Puerto Rican Statehood

Puerto Rico’s status as a U.S. commonwealth, where residents enjoy U.S. citizenship and other benefits, has dominated the political life of the island for decades. In the latest twist of this status debate, a June 11 non-binding referendum was rigged by Gov. Ricardo Rosello and his ruling party to indicate prostatehood sentiment— even though less than one-in-four voters participated.

The opposition Popular Democratic Party— which prefers the island’s current status– fostered a successful voter boycott. “The referendum was rigged to support statehood because Rosello’s party initially sought to exclude the territorial option from the ballot,” ProEnglish Chairman Dr. Rosalie P. Porter charges. In any event, she says, “any legislative attempt by the island to become the 51st state must stipulate that English become its primary official language of the government, courts and school system. The island, after all, is predominantly Spanish-speaking.”

“Let’s remember that the 2011 recommendations from President Barack Obama’s Task Force on Puerto Rico’s Status says that, if the U.S. commonwealth ever applies for statehood, Congress has ultimate authority over admission and English must play a central role in the daily life of the island,” Porter says. “At a minimum, we believe a large majority must become fluent in English for statehood to be even considered.”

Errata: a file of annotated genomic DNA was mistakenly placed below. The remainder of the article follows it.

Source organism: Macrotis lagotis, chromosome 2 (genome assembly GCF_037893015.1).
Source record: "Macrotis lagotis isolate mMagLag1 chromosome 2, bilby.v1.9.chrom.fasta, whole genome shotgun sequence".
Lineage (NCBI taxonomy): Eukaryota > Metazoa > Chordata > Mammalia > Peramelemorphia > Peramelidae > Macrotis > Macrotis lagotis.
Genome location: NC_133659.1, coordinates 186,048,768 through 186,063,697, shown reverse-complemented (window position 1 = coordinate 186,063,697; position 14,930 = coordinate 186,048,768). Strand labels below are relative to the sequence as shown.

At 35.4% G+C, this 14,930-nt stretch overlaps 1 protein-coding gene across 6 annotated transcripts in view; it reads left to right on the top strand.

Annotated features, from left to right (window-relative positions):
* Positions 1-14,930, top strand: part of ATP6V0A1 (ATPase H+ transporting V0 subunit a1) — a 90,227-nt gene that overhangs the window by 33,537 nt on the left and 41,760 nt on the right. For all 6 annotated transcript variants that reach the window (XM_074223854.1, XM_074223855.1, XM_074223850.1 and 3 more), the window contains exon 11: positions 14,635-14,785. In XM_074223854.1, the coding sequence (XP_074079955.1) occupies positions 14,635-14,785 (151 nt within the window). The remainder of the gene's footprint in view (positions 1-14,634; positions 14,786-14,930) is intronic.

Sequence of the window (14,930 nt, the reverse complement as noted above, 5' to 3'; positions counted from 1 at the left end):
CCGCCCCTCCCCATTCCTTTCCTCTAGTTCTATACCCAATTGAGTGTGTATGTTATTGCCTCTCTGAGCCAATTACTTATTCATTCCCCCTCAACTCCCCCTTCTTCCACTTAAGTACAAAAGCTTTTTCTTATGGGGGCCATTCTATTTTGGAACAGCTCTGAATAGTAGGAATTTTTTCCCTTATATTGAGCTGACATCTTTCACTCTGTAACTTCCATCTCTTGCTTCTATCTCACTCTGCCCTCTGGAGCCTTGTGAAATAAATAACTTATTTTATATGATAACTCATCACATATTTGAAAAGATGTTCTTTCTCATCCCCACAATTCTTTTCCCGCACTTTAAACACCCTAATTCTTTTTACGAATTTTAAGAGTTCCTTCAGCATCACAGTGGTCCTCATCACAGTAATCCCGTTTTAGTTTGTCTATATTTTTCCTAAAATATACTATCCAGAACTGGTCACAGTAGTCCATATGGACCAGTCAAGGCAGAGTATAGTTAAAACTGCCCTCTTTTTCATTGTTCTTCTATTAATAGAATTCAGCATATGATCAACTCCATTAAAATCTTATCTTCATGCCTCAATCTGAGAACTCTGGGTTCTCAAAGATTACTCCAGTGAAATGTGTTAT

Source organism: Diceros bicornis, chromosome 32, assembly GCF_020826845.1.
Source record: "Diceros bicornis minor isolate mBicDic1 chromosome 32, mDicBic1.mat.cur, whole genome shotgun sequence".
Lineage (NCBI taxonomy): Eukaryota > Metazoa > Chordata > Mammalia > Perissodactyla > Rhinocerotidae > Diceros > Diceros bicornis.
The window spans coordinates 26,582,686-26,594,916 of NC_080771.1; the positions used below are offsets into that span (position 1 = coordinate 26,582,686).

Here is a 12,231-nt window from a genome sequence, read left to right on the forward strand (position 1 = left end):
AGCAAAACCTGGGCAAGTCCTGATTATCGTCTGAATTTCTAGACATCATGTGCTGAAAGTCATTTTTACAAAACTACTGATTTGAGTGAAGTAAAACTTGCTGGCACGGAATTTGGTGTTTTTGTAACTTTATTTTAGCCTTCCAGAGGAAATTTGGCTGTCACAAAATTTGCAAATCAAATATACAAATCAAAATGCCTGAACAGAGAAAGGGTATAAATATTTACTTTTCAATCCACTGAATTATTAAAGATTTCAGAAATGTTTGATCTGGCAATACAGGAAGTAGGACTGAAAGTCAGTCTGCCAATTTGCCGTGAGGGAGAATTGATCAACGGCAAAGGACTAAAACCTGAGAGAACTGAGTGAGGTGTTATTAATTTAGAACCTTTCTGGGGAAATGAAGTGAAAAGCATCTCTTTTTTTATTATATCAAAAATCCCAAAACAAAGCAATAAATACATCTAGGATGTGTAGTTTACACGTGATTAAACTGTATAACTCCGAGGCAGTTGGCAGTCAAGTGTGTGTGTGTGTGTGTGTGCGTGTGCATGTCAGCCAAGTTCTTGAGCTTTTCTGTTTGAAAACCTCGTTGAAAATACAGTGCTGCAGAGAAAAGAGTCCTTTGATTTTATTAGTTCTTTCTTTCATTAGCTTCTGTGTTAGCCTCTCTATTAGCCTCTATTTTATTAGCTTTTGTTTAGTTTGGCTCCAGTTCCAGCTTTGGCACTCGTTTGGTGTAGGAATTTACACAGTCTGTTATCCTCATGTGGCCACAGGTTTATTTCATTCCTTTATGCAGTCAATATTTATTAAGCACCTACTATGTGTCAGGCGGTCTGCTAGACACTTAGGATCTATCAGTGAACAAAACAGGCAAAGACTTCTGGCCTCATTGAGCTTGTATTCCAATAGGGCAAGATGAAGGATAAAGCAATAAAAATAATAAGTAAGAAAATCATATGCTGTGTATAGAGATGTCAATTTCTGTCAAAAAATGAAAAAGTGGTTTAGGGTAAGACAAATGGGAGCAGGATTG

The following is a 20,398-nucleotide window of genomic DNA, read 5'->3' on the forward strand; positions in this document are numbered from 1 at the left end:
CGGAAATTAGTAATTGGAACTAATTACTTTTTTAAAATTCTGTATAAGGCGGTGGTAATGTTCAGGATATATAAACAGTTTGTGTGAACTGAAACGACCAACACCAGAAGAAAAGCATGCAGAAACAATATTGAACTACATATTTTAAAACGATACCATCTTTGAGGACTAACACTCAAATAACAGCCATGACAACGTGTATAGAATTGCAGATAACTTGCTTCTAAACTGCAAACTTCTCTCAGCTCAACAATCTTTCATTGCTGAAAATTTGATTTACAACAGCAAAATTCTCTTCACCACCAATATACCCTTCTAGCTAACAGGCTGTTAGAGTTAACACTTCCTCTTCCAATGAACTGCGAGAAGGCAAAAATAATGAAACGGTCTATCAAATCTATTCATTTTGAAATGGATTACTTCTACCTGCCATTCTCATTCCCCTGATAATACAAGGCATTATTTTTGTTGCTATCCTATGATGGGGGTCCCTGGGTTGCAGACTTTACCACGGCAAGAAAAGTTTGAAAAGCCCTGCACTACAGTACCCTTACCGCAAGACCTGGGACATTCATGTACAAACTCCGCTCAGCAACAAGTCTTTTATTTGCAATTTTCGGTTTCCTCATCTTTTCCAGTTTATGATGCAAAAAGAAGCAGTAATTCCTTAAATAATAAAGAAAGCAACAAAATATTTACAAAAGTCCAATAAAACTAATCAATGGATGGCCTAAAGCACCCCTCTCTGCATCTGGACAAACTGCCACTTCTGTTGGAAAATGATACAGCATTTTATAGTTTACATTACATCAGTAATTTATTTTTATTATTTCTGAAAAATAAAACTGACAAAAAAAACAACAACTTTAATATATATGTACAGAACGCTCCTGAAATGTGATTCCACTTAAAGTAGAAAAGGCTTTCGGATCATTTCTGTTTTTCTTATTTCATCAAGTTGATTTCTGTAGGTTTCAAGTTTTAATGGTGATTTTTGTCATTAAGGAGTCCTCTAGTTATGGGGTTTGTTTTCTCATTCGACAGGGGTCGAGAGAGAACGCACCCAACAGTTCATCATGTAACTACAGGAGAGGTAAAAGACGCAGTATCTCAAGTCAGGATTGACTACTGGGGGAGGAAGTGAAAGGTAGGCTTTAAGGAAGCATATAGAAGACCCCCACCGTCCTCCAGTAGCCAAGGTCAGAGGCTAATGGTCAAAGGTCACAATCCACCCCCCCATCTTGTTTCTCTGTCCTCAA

Porter warns that Rossello “will now push his own admission scheme– a Tennessee-style strategy to force Congress into statehood admission.” This refers to Tennessee’s territorial governor who — after convening a constitutional convention wherein delegates “converted” the territory into a state— applied for admission by sending “elected” senators and representatives to stand and lobby in the hallways of Congress demanding their seats. “Congress caved and admitted Tennessee. This must not be allowed to happen regarding Puerto Rico,” she says.

Spanish is the dominant language of the island, spoken by 95 percent of the population. Accepting Puerto Rico as a new state, without a specific designation of English as the primary official language of the island, would automatically transform the United States into a bilingual nation. In fact, ProEnglish believes Canada’s experience ought to remind us of the consequences. Accepting Quebec with its official French language made our northern neighbor bilingual– creating a sharp cultural and political divide, and adding high costs to government translation and other services.

Indeed, any congressional debate over statehood would be messy. The spotlight would shine on how expensive it would be for U.S. taxpayers to admit this poverty-ridden island to the union. In fact, Rosello’s open admission that he seeks statehood so mainland taxpayers can bail out the island from its financial and economic woe is certainly not the best argument for Congress to hear.